The Sanders live in a rural area, and with the coming recovery period, Sister Sanders worried that because of the needs of their home, Elder Sanders would ignore doctors’ counsel to limit his activities.  Elder Sanders is a worker; he cannot sit for any length of time – he needs to be up and doing.  But Sister Sanders is very aware that in order for her husband to heal completely, he has to follow medical advice and avoid strenuous activity for three months.  Not easy for a man who has worked his own land and been a plumber for 40 years. 

Besides, before coming out on their mission, the Sanders rented out their house, and the contract is not up for another nine months.  Where would they live?

A couple of friends emailed the Sanders telling them they were going to travel to their daughter’s home, that they would be gone up to a year.  The Sanders looked at each other, smiled, and emailed a message:  do you want renters while you’re gone?  The return message began:  “The key is in the garage, the truck is ready to go, the cupboards are pretty empty – do you want our son to shop before you get here?”   And because these friends understand the power of pets during recuperation, they left their border collie behind, to stay with the Sanders.  Miracle #4: check.

Those are not all the miracles, but you get the idea.  The Lord takes care of His missionaries.  I believed that before, but now, with this experience, I have first-hand knowledge.  And Elder Sanders is not surprised.  He told us: “Why shouldn’t we expect miracles?  We’re out here doing what the Lord wants us to do.  We’re out here obeying our leaders, doing our best, and serving the people the way the Lord would serve them, if He were here.  So why should we be surprised when miracles happen?”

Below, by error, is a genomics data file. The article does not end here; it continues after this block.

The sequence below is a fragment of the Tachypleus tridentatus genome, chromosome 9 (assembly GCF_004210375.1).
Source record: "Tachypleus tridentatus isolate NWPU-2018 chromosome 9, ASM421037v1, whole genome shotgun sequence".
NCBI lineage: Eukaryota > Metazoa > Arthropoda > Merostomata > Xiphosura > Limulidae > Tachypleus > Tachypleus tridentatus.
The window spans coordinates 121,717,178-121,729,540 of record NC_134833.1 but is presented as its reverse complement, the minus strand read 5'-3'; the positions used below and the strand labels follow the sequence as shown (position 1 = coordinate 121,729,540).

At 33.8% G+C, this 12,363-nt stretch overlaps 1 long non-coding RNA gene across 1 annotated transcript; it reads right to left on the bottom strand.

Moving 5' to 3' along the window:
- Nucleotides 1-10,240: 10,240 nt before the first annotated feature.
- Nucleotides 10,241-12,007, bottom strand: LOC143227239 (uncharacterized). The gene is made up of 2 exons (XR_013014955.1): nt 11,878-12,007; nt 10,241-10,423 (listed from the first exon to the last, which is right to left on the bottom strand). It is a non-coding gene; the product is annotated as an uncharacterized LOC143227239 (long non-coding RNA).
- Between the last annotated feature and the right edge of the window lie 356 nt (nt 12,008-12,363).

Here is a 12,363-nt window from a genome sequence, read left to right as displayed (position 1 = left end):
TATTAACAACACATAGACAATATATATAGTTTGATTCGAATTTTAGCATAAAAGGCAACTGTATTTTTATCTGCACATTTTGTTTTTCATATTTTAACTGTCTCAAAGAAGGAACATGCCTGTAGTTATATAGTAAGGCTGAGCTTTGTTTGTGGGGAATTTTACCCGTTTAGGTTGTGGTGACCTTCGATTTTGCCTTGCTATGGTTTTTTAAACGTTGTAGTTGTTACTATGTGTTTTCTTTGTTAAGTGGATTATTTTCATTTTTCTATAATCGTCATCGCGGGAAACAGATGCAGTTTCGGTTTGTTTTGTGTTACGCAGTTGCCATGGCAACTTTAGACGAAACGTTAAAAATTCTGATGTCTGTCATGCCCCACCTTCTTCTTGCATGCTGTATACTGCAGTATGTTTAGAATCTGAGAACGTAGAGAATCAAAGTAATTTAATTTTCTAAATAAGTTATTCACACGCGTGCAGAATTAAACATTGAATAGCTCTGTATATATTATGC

I am grateful for the faith and the faithfulness of those beside whom I serve.  It is hard on us to see the Sanders leave, but we trust that the Lord will continue to be mindful of this senior missionary, that his recovery may be complete, that he will be able to serve in other ways during the rest of his time here on earth.  And our friendship, our fellowship together, will continue to grow and develop.  Our paths may divide, but our hearts will remain entwined.  And we will continue to expect miracles.

The Sanders and our mission president and his wife.  

Sunday, August 12, 2012


Seems a man from Texas came to Tonga some years back, curious to compare farming techniques.  After spending a day on a Tongan “plantation”, the word for farm here, the Texan wanted to impress the Tongan with the difference in scale.  “This has been a wonderful experience,” said the Texan.  “But I want you to understand, it takes me an entire day to drive the perimeter of my ranch.”   The Tongan raised his eyebrows twice in acknowledgement.  “Oh yes,” said the Tongan, “I had a car like that once.”  (No offense intended, my Texan friends!)

Tonga is tiny, but it has its share of wonders.  And some of them are absolutely jaw-dropping. This tiny island nation, spread out over miles and miles of ocean, has many delights for the eyes, ears, noses, taste buds and fingers for those who will take the time to notice.

Let me remind you that if you added up all land of the 177 islands and islets that make up Tonga, you’d add up to a little more than four Districts of Columbia.  I live on the “big” island of Tongatapu, all 100 square miles of it – the size of DC and Arlington, Virginia put together. I have not seen all that this island has to offer, by any means.  But I have been awed by what I have seen.